Health & Environment

Got bats? The DEC wants to check

People aren’t the only living species wanting to crawl into a warm space on a cold winter day.

The New York State Department of Environmental Conservation has discovered that northern long-eared bats on the East End and on Nantucket in Massachusetts have been riding out the winter in crawl spaces of residences.

Because the crawl spaces, especially those partially buried underground, provide the right conditions for the bats to maintain their body heat during their winter hibernation, they have been found with increasing regularity in these areas.

If you’re an East End homeowner interested in assisting the DEC scientists with their research and allowing scientists to crawl around to discover if any bats are harbored in crawl spaces on your property, Kevin Jennings would like to hear from you.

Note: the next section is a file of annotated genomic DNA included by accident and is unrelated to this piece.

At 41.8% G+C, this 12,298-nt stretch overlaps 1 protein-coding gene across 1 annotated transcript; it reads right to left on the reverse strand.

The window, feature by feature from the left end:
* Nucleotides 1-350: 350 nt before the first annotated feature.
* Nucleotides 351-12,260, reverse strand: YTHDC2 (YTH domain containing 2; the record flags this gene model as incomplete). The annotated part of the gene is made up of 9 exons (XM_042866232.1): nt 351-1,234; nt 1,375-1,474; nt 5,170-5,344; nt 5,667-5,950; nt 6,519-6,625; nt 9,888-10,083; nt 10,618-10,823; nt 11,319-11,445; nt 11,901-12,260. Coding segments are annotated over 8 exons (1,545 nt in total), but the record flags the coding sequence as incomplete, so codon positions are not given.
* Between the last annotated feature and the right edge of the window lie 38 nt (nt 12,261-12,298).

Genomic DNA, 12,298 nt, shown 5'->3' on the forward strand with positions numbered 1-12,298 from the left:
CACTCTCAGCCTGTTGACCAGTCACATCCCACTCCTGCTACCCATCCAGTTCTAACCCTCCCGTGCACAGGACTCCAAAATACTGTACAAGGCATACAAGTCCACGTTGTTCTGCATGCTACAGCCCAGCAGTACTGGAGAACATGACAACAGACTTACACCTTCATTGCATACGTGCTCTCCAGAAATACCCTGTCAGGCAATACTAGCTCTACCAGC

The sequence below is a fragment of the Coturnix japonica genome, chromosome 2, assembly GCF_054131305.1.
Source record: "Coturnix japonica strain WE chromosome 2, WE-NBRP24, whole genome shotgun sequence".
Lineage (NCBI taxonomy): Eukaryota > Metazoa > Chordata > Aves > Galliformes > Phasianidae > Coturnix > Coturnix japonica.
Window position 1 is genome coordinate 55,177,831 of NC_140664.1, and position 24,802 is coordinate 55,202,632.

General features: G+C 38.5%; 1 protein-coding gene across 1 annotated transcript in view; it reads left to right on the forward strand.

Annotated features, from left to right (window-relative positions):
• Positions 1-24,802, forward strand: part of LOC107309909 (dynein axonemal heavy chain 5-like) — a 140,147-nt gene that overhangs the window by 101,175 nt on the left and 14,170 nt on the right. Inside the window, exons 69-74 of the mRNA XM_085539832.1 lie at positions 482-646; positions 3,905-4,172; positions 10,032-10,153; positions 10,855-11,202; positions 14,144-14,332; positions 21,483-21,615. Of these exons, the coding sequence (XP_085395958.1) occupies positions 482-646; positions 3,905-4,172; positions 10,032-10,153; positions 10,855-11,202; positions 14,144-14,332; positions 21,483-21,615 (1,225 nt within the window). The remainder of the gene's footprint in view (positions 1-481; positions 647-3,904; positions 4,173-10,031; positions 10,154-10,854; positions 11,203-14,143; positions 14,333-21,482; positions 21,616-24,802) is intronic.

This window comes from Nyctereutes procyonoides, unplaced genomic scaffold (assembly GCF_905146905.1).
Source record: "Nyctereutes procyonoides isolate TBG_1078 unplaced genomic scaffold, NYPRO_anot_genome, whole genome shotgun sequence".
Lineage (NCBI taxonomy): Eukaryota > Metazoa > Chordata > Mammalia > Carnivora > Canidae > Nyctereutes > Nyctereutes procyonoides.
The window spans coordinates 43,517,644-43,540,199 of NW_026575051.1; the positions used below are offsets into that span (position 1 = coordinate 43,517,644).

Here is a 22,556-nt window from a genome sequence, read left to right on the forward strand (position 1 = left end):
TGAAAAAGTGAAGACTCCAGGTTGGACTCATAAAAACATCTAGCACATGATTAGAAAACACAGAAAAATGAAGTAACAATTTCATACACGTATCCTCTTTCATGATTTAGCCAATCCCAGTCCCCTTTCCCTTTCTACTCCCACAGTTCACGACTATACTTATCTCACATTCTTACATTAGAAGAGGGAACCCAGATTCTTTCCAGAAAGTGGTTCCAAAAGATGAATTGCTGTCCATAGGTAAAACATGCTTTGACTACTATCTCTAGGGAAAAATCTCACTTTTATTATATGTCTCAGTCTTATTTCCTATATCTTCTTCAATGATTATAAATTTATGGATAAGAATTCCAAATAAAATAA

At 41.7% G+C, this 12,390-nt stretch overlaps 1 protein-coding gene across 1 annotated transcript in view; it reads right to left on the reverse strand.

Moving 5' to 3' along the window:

He can be reached by telephone at (631) 444-0307 or by email at [email protected].

A northern long-eared bat is seen hanging in a crawl space where it typically goes to hibernate during winter months. (Credit: Courtesy photo)

White-nose syndrome, a fungal disease, has been killing bats in North America. The animals need to be protected because they eat insects, providing a natural benefit to farmers and foresters, according to various studies, including those done by the U.S. National Park Service, the Washington Department of Fish and Wildlife and

Researchers estimate bats provide at least $3 billion annually in economic value to society.

Hibernating bats wake up with the fungus on their noses and wings and spread the disease to other bats. They don’t transmit the disease to people, but the fungus can result in the bats developing other diseases, such as rabies, that can be transmitted to people.

Human health is indirectly affected because of the loss of the bats’ insect eating abilities, according to the U.S. National Park Service.

Top photo: A northern long-eared bat (Credit: Courtesy photo)

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